Interview: Ilan Weiss
What issues need to be addressed to enable growth in the domestic agriculture sector?
LLAN WEISS: For thousands of years the people of Papua New Guinea have been living off the land, so in a country like this, it is easier to tap into natural agricultural skills. In contrast to the great potential present in PNG for developing agriculture, there are also many challenges that exist. First and foremost is logistics. Other challenges include financing, lack of a commercial skillset, land mobilisation and policy. With logistics, for example, it is a matter of bringing the quality produce from the highlands to Port Moresby. Getting the produce here at a reasonable cost and preserving shelf life is very difficult. Utilising aviation only services a portion of the supply chain; another problem is that farmers in remote areas do not deliver consistent yields. Farmers in developed countries can often take things for granted. Proper infrastructure is something that, unfortunately, we do not have the luxury of utilising here. Access to energy and communication – which are staples in developing agriculture – do not yet exist here. Underdeveloped law and order is also an issue that disrupts the supply chain. Therefore, to be successful in PNG, one needs to ensure service and control of the full supply and value chain. There are no service providers or opportunities to outsource, so for this reason that we have developed fully integrated agricultural projects. You can sometimes be blind-sided by unexpected occurrences, but over time many of these instances are getting more manageable.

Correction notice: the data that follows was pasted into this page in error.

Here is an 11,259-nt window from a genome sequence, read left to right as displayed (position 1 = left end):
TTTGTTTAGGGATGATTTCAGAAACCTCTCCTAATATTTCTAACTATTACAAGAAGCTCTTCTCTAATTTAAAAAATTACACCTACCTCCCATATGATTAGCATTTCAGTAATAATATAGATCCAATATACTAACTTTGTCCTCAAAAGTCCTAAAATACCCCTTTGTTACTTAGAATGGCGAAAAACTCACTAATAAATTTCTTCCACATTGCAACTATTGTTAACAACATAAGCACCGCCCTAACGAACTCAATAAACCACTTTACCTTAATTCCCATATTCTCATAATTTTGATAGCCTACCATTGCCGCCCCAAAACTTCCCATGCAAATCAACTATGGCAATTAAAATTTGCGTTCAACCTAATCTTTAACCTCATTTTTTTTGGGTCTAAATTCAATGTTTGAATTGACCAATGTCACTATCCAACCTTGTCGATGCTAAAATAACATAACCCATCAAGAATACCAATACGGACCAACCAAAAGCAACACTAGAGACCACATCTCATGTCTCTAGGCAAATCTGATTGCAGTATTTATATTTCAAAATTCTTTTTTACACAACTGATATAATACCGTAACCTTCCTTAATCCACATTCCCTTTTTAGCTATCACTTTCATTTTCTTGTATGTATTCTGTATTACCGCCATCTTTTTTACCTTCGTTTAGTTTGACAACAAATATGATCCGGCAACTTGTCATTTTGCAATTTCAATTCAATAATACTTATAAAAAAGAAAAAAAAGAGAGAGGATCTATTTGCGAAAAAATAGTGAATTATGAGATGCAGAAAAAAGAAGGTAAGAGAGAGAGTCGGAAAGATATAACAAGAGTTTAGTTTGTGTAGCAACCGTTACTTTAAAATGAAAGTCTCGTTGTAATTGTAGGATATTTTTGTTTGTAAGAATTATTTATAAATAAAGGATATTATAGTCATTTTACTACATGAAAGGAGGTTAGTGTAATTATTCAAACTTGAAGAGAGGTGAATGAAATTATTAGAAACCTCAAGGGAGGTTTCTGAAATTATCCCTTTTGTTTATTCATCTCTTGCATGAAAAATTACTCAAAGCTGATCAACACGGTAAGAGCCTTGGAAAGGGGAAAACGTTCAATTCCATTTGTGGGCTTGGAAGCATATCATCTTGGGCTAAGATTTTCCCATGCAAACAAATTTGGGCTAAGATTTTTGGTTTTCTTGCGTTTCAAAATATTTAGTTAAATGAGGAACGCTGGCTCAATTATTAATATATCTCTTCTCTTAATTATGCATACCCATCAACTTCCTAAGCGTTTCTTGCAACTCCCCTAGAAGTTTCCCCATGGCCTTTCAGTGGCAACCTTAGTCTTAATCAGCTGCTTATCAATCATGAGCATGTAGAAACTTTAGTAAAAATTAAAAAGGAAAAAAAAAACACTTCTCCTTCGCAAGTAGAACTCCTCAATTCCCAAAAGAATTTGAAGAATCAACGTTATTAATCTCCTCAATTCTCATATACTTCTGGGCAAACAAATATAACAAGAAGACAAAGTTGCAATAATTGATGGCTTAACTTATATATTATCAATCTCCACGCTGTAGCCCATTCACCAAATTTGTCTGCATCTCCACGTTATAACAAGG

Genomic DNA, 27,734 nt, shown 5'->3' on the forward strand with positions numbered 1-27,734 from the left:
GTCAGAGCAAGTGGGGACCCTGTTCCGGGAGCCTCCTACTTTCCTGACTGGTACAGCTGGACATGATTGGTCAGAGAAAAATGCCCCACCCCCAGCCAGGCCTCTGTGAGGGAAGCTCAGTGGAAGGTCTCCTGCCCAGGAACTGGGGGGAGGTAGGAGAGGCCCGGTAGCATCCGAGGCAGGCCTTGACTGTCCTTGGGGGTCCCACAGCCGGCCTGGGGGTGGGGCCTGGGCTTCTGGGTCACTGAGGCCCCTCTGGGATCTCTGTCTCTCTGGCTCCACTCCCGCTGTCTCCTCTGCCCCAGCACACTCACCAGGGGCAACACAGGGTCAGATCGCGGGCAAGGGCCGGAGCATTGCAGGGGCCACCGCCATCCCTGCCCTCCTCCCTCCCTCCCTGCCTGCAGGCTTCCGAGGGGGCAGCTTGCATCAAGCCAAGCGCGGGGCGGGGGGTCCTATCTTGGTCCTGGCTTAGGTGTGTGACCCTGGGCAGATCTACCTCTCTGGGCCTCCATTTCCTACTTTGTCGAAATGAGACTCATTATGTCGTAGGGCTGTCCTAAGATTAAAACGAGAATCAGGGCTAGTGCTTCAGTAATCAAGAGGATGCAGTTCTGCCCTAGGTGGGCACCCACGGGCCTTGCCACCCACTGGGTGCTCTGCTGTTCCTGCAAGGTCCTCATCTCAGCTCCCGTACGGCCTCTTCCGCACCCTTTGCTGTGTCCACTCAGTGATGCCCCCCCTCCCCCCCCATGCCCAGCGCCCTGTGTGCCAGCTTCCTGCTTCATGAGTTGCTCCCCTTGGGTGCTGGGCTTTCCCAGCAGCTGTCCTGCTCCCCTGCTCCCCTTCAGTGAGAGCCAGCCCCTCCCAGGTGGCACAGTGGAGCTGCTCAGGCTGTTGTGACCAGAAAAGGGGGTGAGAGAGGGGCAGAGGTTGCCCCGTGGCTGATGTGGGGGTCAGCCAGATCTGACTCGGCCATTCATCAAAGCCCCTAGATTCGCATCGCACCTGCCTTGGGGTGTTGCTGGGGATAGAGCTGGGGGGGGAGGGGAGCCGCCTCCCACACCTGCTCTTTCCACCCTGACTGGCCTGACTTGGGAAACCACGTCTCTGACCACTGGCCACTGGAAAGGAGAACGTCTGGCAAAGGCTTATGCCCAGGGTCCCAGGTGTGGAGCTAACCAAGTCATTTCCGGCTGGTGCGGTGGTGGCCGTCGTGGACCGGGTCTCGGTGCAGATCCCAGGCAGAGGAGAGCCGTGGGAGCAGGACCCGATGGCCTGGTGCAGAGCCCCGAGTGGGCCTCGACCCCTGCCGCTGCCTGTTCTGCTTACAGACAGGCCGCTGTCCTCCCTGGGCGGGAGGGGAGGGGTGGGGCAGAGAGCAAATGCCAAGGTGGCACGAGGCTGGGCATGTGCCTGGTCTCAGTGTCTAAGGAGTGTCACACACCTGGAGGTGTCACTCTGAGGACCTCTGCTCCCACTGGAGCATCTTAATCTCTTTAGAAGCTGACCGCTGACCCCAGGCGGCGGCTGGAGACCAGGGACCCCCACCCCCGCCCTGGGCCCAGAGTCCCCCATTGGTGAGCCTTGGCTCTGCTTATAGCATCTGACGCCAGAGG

To what extent does growth in the sector depend on infrastructure spending and development?
WEISS: It is highly dependent, but there are solutions. Investment in farms located closer to the markets helps ease reliance on external factors, such as infrastructure spending. Our farm in Port Moresby is testament to that fact, as we grow import replacements at Nine Mile Farm so proximity to Port Moresby is key, given the demand for these products. The climate here is not as ideal as in the highlands, but through technology we are able to create the right conditions and essentially bridge gaps in the industry. It also works the other way: instead of farming livestock in industrial areas then transporting them out to rural areas, establish farms for livestock close to the customers. The same goes for stock feed; 70-80% of the cost for livestock is feed. Importing from Australia, processing in Lae, then distributing around the country is commercially inviable. A solution to this problem is our operation in the highlands, engaging local outgrowers to grow maize. In this way, we were able to reduce feed cost from $1100 per tonne to around $600 by sourcing locally and blending. The agricultural business model is not equipped to build infrastructure – electricity, roads, wharfs and the like. While infrastructure is essential for modern agriculture, the name of the game in PNG is finding smart solutions to best utilise what is available.
What criteria must be met in the short term to make agro-processing and value addition possible in PNG?
WEISS: Agriculture today is based on volume, which PNG has not achieved yet, and in this environment downstream processing might not be the most profitable. As a farmer, buyers of bulk straight from the farm are often the most profitable for you. Adding value, depending on the product, does not necessarily increase the margin if the right environment is not present. Simple value addition, like making salad instead of selling raw heads of lettuce, can increase profits, but large-scale processing is not always the answer. Our dairy farm, for example, is from grass to glass. Here, a larger amount of processing is necessary, which enables us to produce milk, yogurt, dairy snacks, ice cream and so on. Technology assists here as well. Luckily, Papua New Guineans are very open to innovation and new techniques, which is a very positive thing for the industry. This makes future value addition easier as farmers move from subsistence to commercial farming.
You have reached the limit of premium articles you can view for free.
Choose from the options below to purchase print or digital editions of our Reports. You can also purchase a website subscription giving you unlimited access to all of our Reports online for 12 months.
If you have already purchased this Report or have a website subscription, please login to continue.